Consider just one more example of this common-sense, modernist call to militarism and masculinism, with its singular reason and its singular understanding of the "natural" American and the healthy and good society. Dinesh D'Souza recently published an article in Forbes magazine previewing a longer statement in a book entitled The Roots of Obama's Rage—an article that drew praise from the former Speaker of the US House of Representatives and candidate for the Republican nomination for president in 2012, Newt Gingrich. "Incredibly," writes D'Souza, "the US is being ruled according to the dreams of a Luo tribesman of the 1950s [Luo being the Kenyan tribe Obama's father is said to have come from]. This philandering, inebriated African socialist, who raged against the world for denying him the realization of his anticolonial ambitions, is now setting the nation's agenda through the reincarnation of his dreams in his son." Thus, one can understand the president only "if [one] understands Kenyan, anticolonial behavior." And then we get to the clinching argument about "the Other." Barack Obama was raised "offshore": he spent "his formative years—the first seventeen years of his life—off the American mainland, in Hawaii, Indonesia and Pakistan, with multiple subsequent journeys to Africa."6 Voilà!
The call is this, in other words: "Imam Barack Hussein Obama, take yourself and your crazy, socialist ideas back to where you/they come from—Africa (or Indonesia, not to mention Pakistan)." Not quite on par with the extremist Hindu right wing's demand in India: "Babar ki santan / Jaao Pakistan ya Kabristan" ("Descendants of [the Mughal Emperor] Babar [i.e., Muslims of India], [take your choice]: go to Pakistan or to the grave"). There is no parallel foreign country to which people of African descent in the United States (or of Untouchable descent in India) may be banished, even ideologically. But the attack is not altogether different in its effect. It is a proposition that we have encountered many times over in the annals of American and Indian democracy and nationhood: don't forget how lucky you are; don't forget where you came from (and what you've attained); don't forget what we—the unmarked, natural citizens, the real Americans and Indians, the nation—have done for you.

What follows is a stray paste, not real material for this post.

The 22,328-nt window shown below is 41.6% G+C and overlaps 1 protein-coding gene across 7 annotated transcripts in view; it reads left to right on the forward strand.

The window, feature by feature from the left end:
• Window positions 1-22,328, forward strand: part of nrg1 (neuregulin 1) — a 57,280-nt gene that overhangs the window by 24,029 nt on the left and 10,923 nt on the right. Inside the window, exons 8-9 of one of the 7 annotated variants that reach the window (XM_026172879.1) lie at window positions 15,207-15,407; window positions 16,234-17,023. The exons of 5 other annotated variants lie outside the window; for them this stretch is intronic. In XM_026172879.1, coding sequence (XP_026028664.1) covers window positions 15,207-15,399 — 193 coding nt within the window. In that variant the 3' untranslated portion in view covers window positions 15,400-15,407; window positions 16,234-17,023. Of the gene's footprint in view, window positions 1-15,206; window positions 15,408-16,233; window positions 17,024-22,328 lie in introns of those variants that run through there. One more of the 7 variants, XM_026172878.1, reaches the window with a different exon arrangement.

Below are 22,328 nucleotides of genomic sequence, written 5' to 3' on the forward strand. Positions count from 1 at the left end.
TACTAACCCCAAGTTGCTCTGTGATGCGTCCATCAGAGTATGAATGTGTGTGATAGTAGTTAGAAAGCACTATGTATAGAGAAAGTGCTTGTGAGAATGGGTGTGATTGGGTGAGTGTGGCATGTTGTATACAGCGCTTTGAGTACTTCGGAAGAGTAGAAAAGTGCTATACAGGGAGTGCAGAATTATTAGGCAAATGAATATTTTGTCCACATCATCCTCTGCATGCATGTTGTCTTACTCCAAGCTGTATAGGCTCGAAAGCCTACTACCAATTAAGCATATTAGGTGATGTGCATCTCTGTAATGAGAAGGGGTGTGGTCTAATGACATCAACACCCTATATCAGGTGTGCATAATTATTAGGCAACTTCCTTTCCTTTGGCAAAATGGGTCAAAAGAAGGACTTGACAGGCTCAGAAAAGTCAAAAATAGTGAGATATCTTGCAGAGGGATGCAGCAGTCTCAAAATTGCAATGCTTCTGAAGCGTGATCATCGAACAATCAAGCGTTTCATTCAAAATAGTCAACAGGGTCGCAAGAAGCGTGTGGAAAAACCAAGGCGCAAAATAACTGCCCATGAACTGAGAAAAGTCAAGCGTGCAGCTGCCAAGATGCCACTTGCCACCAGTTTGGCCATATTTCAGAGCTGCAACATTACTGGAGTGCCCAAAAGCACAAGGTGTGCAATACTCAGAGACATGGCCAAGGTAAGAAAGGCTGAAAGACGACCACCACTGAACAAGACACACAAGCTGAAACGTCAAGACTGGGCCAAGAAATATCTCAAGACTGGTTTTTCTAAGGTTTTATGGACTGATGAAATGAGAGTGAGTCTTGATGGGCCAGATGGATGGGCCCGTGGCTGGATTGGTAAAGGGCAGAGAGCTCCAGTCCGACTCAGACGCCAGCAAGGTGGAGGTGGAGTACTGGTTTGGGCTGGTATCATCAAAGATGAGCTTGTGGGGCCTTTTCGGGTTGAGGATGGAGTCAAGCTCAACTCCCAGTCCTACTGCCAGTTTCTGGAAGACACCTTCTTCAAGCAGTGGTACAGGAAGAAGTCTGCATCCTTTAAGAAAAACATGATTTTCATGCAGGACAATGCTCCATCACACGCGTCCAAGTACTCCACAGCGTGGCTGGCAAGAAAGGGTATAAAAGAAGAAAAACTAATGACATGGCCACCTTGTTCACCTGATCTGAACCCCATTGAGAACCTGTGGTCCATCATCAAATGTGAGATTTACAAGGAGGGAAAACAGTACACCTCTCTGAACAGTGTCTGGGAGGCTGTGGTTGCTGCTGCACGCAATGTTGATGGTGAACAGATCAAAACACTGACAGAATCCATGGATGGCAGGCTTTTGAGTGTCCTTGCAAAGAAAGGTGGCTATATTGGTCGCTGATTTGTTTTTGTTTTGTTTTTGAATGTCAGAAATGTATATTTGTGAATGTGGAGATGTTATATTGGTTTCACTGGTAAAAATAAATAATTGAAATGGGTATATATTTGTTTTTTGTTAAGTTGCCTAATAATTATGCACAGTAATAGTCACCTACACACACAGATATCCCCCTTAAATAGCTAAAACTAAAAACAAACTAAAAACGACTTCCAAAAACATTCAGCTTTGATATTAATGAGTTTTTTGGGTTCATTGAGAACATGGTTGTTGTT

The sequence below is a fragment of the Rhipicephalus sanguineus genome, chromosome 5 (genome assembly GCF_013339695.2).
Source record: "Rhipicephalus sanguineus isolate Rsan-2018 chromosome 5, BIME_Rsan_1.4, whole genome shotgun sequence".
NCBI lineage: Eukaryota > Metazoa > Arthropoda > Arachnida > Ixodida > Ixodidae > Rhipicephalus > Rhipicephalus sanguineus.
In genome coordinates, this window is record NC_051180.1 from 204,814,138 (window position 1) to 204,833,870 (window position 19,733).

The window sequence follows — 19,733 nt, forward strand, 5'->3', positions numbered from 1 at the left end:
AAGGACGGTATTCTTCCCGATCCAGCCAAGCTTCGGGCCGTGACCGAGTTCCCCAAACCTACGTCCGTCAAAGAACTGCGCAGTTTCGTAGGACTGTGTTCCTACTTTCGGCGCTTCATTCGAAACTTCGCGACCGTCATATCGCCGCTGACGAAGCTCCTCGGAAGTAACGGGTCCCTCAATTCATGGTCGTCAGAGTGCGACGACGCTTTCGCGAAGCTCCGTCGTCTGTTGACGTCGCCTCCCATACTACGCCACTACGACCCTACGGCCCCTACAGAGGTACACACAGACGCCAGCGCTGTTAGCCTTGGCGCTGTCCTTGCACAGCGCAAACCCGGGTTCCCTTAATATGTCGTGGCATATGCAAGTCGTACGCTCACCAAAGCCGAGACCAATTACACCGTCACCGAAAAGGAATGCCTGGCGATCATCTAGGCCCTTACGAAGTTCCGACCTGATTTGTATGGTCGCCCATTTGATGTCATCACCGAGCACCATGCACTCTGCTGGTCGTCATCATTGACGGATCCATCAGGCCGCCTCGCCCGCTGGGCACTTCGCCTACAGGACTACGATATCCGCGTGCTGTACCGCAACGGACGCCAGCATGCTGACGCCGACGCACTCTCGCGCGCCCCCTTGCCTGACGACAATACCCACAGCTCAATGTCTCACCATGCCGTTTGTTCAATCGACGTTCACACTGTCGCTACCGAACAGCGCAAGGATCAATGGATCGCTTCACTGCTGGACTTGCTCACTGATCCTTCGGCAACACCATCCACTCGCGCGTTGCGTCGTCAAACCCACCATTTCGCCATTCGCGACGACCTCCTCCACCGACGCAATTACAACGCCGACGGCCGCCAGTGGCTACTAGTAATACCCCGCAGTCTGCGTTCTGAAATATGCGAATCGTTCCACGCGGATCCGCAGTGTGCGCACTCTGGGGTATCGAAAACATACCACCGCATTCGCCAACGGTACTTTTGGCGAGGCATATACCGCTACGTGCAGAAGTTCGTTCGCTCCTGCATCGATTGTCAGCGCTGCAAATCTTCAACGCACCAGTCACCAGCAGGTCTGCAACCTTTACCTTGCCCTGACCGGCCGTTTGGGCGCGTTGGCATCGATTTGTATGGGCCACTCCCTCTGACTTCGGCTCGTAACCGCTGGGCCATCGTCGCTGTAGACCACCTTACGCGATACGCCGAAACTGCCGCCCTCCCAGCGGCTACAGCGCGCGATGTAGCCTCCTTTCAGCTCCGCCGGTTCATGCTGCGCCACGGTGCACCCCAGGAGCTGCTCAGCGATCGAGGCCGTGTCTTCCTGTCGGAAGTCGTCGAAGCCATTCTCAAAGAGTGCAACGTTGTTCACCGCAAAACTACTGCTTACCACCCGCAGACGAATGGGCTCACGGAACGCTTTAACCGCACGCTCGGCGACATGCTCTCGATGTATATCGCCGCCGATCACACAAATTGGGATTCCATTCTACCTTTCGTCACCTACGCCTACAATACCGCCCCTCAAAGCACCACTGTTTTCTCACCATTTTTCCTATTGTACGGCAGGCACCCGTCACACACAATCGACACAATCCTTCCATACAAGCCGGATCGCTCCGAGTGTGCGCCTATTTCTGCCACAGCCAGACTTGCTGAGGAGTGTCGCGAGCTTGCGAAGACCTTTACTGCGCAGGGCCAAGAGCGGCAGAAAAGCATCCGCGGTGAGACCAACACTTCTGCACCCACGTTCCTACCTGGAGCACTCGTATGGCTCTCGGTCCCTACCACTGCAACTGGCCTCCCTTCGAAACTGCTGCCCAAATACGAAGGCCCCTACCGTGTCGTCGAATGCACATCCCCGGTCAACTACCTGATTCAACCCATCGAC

About the Author
Gyanendra Pandey is Arts and Sciences Distinguished Professor, and Director, Colonial and Postcolonial Studies Workshop, in the Department of History at Emory University. A founding member and leading theorist of the Subaltern Studies project, he has written extensively on marginality and citizenship, violence and history. His most recent book, The Gyanendra Pandey Omnibus, brings together three monographs by Pandey on class, history, and politics in India.
This essay is from A History of Prejudice: Race, Caste, and Difference in India and the United States by Gyanendra Pandey, forthcoming from Cambridge University Press, January 2013. Used by permission of the publisher.
- 1. Samuel P. Huntington, "The Hispanic Challenge," Foreign Policy, March 1, 2004, accessed January 4, 2013, http://www.foreignpolicy.com/articles/2004/03/01/the_hispanic_challenge.
- 2. Samasyaen Daliton ki (The Problems of the Dalits), Rashtriya Sahara (New Delhi, India), 2000–2002.
- 3. Rush Limbaugh, "Imam Barack Hoover Obama and Fellow Democrats are Living a Lie," The Rush Limbaugh Show, transcript, August 19, 2010, accessed January 4, 2013, http://www.rushlimbaugh.com/daily/2010/08/19/imam_barack_hoover_obama_and_fellow_democrats_are_living_a_lie.
- 4. Ibid.
- 5. "A Certificate of Embarrassment," The New York Times, April 27, 2011, accessed January 4, 2013, http://www.nytimes.com/2011/04/28/opinion/28thu1.html.
- 6. Dinesh D'Souza, "How Obama Thinks," Forbes, September 9, 2010, accessed January 4, 2013, http://www.forbes.com/forbes/2010/0927/politics-socialism-capitalism-private-enterprises-obama-business-problem.html.